Find Out if Your Aches and Pains are TMJ-Related

Diagnosing some dental conditions takes a little more detective work than others. For instance, a cavity’s presence can be betrayed by the visual signs of decay (i.e., internal tooth discoloration, a visible hole in your tooth, and/or a severe toothache). Gum disease is usually detected by inflamed, bleeding, and receding gums (to varying degrees, depending on its severity). TMJ disorder, however, isn’t a bacterial infection, but a functional disorder that affects the joints, muscles, and nerves in charge of your jaw’s movement. Since the nature of the dysfunction differs from patient to patient, diagnosing and treating it requires a thorough and professional examination at your Lake Forest dentist’s office.

Dental Disorders that Lead to TMD

Temporomandibular joints (TMJs) are twin joints located in front of each ear. They connect your mandible to the temporal bones in your skull, hence the name, and they move in unison as you open and close your mouth. TMJ disorders describe any of numerous issues that cause damage and inflammation in the joints, or force them out of alignment. Some of the more common influences behind TMJ disorders include dental issues that disrupt your bite’s balance, including;

Crooked teeth

As your teeth clamp down, your jaw exerts an impressive amount of pressure. To avoid being exposed to too much stress, teeth should be aligned to properly distribute this pressure amongst each other. Crooked teeth can throw your bite off-balance, forcing your jaws to compensate, and the undue stress can damage your TMJs and the muscles surrounding them.

Missing teeth

If you’re missing one or more teeth and haven’t had them replaced, then the discrepancy in your bite can force your remaining teeth to absorb additional pressure. Besides exhausted jaw joints, an incomplete smile can also lead to structural damage, like cracks and fractures, in your existing teeth.

Habitual teeth-grinding

Clenching your teeth when you’re tense or angry is natural. When your jaw’s muscles tighten, they force your teeth against each other. If you grind your teeth habitually (bruxism), you might wear down your teeth and damage your jaw’s joints, exacerbating your TMJ disorder.

Assessing TMJ Disorder

Assessing your symptoms is a vital part of diagnosing your TMJ disorder, but is often made difficult given the wide variety of symptoms that the dysfunction can generate. The nerve that controls your jaw’s movement, called the trigeminal nerve, also innervates much of your head, neck, and facial areas. When it’s disturbed, the nerve can transfer the pain throughout its three pathways, and can lead to;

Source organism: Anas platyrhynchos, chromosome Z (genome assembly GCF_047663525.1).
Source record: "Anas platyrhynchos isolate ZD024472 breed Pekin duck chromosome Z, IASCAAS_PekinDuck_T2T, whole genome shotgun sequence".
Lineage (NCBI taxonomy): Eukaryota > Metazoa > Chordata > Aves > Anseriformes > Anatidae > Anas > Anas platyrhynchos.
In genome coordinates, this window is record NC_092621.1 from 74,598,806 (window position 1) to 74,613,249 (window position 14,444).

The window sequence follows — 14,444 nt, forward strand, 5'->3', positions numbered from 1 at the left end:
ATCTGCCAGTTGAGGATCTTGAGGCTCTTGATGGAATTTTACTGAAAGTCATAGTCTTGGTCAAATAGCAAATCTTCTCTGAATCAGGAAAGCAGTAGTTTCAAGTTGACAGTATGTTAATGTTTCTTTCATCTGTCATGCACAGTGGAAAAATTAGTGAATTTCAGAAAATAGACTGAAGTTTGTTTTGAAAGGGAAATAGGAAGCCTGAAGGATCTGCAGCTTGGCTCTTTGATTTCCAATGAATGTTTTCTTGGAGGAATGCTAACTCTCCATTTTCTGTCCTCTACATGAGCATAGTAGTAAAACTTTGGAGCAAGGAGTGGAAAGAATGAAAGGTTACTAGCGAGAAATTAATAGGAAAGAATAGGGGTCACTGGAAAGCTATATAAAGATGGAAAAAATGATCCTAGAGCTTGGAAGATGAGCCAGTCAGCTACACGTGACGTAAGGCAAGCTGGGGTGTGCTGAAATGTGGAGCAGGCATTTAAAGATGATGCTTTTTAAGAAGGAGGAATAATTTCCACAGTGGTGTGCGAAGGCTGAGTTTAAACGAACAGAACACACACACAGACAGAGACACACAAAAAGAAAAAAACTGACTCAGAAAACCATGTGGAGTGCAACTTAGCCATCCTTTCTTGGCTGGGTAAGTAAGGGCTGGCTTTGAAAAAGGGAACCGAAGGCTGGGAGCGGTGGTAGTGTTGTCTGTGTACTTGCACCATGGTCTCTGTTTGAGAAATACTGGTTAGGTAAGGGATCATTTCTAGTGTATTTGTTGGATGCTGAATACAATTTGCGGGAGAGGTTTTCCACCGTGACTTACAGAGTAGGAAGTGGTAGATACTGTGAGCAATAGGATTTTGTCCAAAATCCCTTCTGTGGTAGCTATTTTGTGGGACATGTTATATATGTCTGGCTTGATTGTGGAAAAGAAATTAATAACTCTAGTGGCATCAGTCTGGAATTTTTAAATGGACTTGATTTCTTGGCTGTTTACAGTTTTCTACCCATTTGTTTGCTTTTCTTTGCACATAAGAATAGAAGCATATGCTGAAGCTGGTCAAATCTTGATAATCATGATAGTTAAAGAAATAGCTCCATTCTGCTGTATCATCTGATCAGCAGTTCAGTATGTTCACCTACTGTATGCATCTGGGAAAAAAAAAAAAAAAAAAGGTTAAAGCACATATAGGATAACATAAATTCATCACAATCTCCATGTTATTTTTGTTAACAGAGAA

• Chronic, severe migraines
  • Sensitivity to light and sound
  • Tinnitus, or frequent pain and/or ringing in the ears
  • Popping and clicking sounds when you open and close your jaw
  • Ear popping, or the feeling of fullness in the middle ear
  • Difficult jaw movement, or locked jaw
  • Painful or uncomfortable chewing

Professional Treatment

Like its causes and symptoms, treatment for TMJ disorders depends on the patient’s specific condition. In many cases, Dr. Fondriest can prescribe splints or a custom mouthguard to help hold the jaw in a more ideal position, allowing the joints to rest comfortably and heal. If your teeth are crooked, then you may require orthodontic treatment to straighten them. Replacing lost teeth, preferably with one or more dental implants, can rebuild your smile and restore its balance. If you’ve suffered damage to your jawbone, or were born with a congenitally-uneven jawbone, then TMJ treatment might involve oral surgery to reconstruct the jawbone. If you believe you might have TMJ disorder, then visit Dr. Fondriest as soon as possible for a comprehensive examination and diagnosis.

About Your Lake Forest Dentist:

Aside from providing expert family, general, and restorative dentistry services to our community, Dr. James Fondriest also holds highly-respected academic appointments at the Pankey Institute in Key Biscayne, FL, and the Spear Institute in Scottsdale, AZ, and he is an Adjunct Assistant Professor in the Department of Prosthodontics at the University of Florida Dental School. At Lake Forest Dental Arts, Dr. Fondriest combines his impressive array of experience with modern technology and caring, compassionate, and knowledgeable staff, and we proudly serve patients from Chicago and all surrounding communities. To schedule your consultation, call our office today at (847) 234-0517.

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